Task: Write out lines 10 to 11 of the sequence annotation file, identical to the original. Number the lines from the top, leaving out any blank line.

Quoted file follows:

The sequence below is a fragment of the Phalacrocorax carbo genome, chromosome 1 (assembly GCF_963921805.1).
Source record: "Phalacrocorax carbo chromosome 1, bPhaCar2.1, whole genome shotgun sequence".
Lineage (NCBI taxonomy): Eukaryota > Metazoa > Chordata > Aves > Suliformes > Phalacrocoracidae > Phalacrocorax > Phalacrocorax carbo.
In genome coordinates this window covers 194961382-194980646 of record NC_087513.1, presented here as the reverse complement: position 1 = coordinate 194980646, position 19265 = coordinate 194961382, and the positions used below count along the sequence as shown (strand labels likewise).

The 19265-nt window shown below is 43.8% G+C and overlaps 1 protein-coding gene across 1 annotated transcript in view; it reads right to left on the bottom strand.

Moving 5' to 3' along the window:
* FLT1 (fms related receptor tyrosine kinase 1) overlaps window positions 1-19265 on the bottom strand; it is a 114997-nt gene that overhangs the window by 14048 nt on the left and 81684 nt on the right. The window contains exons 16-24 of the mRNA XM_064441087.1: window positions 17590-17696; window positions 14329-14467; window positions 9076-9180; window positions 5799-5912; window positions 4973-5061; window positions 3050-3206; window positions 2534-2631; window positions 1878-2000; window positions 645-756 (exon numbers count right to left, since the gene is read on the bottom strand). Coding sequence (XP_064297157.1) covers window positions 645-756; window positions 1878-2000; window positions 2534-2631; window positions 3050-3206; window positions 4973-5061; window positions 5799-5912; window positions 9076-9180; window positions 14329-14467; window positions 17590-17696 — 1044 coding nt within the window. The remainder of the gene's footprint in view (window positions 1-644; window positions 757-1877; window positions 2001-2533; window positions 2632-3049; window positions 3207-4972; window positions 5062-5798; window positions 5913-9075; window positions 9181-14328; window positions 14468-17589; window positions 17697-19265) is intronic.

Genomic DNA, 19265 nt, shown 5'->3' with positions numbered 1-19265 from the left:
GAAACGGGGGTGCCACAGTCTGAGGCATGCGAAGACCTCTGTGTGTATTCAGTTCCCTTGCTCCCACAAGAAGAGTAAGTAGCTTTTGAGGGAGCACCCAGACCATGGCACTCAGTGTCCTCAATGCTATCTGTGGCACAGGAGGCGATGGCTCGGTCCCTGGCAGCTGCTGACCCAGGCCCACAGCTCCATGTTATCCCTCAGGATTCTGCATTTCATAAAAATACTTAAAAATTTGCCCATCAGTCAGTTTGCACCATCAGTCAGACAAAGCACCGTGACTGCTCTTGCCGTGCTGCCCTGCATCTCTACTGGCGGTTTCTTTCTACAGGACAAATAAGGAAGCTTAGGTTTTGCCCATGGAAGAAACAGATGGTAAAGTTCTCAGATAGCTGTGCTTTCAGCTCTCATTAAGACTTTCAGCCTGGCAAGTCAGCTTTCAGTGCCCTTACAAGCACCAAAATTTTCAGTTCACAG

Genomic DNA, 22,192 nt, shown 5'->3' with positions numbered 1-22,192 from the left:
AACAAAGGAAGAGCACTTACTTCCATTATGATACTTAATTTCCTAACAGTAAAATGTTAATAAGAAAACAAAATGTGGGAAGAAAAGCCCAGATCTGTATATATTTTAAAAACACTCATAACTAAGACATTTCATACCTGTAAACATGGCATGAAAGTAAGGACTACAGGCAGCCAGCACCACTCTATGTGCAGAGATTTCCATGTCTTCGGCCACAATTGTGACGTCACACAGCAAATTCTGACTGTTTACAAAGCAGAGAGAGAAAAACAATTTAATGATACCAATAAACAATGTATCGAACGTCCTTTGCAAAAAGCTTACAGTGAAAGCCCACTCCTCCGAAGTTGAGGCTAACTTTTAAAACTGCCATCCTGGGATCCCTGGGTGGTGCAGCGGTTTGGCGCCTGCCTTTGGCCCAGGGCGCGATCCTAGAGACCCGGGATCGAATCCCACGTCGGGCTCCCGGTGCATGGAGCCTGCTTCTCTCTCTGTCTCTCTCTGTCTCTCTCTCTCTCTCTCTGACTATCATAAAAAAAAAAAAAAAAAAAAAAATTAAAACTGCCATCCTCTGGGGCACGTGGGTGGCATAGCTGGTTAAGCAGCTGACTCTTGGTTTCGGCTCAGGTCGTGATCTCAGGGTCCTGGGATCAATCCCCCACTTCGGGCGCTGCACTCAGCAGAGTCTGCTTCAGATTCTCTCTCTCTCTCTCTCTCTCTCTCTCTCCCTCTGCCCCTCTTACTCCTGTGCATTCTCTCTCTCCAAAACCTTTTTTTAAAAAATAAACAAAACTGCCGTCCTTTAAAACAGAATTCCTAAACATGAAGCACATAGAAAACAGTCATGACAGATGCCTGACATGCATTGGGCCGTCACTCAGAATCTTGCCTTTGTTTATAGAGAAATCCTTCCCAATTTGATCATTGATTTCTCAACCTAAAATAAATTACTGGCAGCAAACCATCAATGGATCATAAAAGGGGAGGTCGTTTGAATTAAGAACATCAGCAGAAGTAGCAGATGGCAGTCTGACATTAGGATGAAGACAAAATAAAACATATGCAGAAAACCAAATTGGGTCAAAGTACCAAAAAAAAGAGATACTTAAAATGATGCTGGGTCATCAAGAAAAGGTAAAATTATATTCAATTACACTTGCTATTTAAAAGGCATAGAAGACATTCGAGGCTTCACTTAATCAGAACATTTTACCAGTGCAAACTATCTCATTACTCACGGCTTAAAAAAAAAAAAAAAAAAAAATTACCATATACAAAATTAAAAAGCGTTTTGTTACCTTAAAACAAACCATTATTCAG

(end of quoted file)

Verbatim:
Genomic DNA, 22,192 nt, shown 5'->3' with positions numbered 1-22,192 from the left:
AACAAAGGAAGAGCACTTACTTCCATTATGATACTTAATTTCCTAACAGTAAAATGTTAATAAGAAAACAAAATGTGGGAAGAAAAGCCCAGATCTGTATATATTTTAAAAACACTCATAACTAAGACATTTCATACCTGTAAACATGGCATGAAAGTAAGGACTACAGGCAGCCAGCACCACTCTATGTGCAGAGATTTCCATGTCTTCGGCCACAATTGTGACGTCACACAGCAAATTCTGACTGTTTACAAAGCAGAGAGAGAAAAACAATTTAATGATACCAATAAACAATGTATCGAACGTCCTTTGCAAAAAGCTTACAGTGAAAGCCCACTCCTCCGAAGTTGAGGCTAACTTTTAAAACTGCCATCCTGGGATCCCTGGGTGGTGCAGCGGTTTGGCGCCTGCCTTTGGCCCAGGGCGCGATCCTAGAGACCCGGGATCGAATCCCACGTCGGGCTCCCGGTGCATGGAGCCTGCTTCTCTCTCTGTCTCTCTCTGTCTCTCTCTCTCTCTCTCTGACTATCATAAAAAAAAAAAAAAAAAAAAAAATTAAAACTGCCATCCTCTGGGGCACGTGGGTGGCATAGCTGGTTAAGCAGCTGACTCTTGGTTTCGGCTCAGGTCGTGATCTCAGGGTCCTGGGATCAATCCCCCACTTCGGGCGCTGCACTCAGCAGAGTCTGCTTCAGATTCTCTCTCTCTCTCTCTCTCTCTCTCTCTCCCTCTGCCCCTCTTACTCCTGTGCATTCTCTCTCTCCAAAACCTTTTTTTAAAAAATAAACAAAACTGCCGTCCTTTAAAACAGAATTCCTAAACATGAAGCACATAGAAAACAGTCATGACAGATGCCTGACATGCATTGGGCCGTCACTCAGAATCTTGCCTTTGTTTATAGAGAAATCCTTCCCAATTTGATCATTGATTTCTCAACCTAAAATAAATTACTGGCAGCAAACCATCAATGGATCATAAAAGGGGAGGTCGTTTGAATTAAGAACATCAGCAGAAGTAGCAGATGGCAGTCTGACATTAGGATGAAGACAAAATAAAACATATGCAGAAAACCAAATTGGGTCAAAGTACCAAAAAAAAGAGATACTTAAAATGATGCTGGGTCATCAAGAAAAGGTAAAATTATATTCAATTACACTTGCTATTTAAAAGGCATAGAAGACATTCGAGGCTTCACTTAATCAGAACATTTTACCAGTGCAAACTATCTCATTACTCACGGCTTAAAAAAAAAAAAAAAAAAAAATTACCATATACAAAATTAAAAAGCGTTTTGTTACCTTAAAACAAACCATTATTCAG